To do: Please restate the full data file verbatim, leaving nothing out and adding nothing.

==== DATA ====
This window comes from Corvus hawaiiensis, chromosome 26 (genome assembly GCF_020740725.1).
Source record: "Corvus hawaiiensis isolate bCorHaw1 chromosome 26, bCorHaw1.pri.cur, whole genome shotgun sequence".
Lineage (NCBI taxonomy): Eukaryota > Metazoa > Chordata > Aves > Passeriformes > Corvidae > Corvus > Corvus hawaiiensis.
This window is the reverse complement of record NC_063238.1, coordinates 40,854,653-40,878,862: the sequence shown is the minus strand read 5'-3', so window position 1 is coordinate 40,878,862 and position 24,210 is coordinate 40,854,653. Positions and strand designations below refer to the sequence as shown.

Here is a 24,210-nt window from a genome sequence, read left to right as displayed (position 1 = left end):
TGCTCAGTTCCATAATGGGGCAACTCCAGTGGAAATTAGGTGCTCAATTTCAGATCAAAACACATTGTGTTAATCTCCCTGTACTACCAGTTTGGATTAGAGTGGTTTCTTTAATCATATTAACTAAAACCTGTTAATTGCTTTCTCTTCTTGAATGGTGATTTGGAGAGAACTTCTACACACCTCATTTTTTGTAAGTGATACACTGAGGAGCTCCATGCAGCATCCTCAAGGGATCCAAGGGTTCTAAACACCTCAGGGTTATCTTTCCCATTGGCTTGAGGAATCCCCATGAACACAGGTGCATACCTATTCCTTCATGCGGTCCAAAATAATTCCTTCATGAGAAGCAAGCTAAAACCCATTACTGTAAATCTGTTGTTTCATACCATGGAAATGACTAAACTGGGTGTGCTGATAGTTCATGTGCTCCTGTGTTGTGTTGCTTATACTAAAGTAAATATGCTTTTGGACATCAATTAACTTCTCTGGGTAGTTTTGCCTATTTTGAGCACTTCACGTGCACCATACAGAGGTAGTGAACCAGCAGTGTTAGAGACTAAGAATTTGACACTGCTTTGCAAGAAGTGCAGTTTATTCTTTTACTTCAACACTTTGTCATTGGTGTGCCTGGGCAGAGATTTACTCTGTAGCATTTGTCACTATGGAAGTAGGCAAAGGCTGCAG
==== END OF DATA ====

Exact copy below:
This window comes from Corvus hawaiiensis, chromosome 26 (genome assembly GCF_020740725.1).
Source record: "Corvus hawaiiensis isolate bCorHaw1 chromosome 26, bCorHaw1.pri.cur, whole genome shotgun sequence".
Lineage (NCBI taxonomy): Eukaryota > Metazoa > Chordata > Aves > Passeriformes > Corvidae > Corvus > Corvus hawaiiensis.
This window is the reverse complement of record NC_063238.1, coordinates 40,854,653-40,878,862: the sequence shown is the minus strand read 5'-3', so window position 1 is coordinate 40,878,862 and position 24,210 is coordinate 40,854,653. Positions and strand designations below refer to the sequence as shown.

Here is a 24,210-nt window from a genome sequence, read left to right as displayed (position 1 = left end):
TGCTCAGTTCCATAATGGGGCAACTCCAGTGGAAATTAGGTGCTCAATTTCAGATCAAAACACATTGTGTTAATCTCCCTGTACTACCAGTTTGGATTAGAGTGGTTTCTTTAATCATATTAACTAAAACCTGTTAATTGCTTTCTCTTCTTGAATGGTGATTTGGAGAGAACTTCTACACACCTCATTTTTTGTAAGTGATACACTGAGGAGCTCCATGCAGCATCCTCAAGGGATCCAAGGGTTCTAAACACCTCAGGGTTATCTTTCCCATTGGCTTGAGGAATCCCCATGAACACAGGTGCATACCTATTCCTTCATGCGGTCCAAAATAATTCCTTCATGAGAAGCAAGCTAAAACCCATTACTGTAAATCTGTTGTTTCATACCATGGAAATGACTAAACTGGGTGTGCTGATAGTTCATGTGCTCCTGTGTTGTGTTGCTTATACTAAAGTAAATATGCTTTTGGACATCAATTAACTTCTCTGGGTAGTTTTGCCTATTTTGAGCACTTCACGTGCACCATACAGAGGTAGTGAACCAGCAGTGTTAGAGACTAAGAATTTGACACTGCTTTGCAAGAAGTGCAGTTTATTCTTTTACTTCAACACTTTGTCATTGGTGTGCCTGGGCAGAGATTTACTCTGTAGCATTTGTCACTATGGAAGTAGGCAAAGGCTGCAG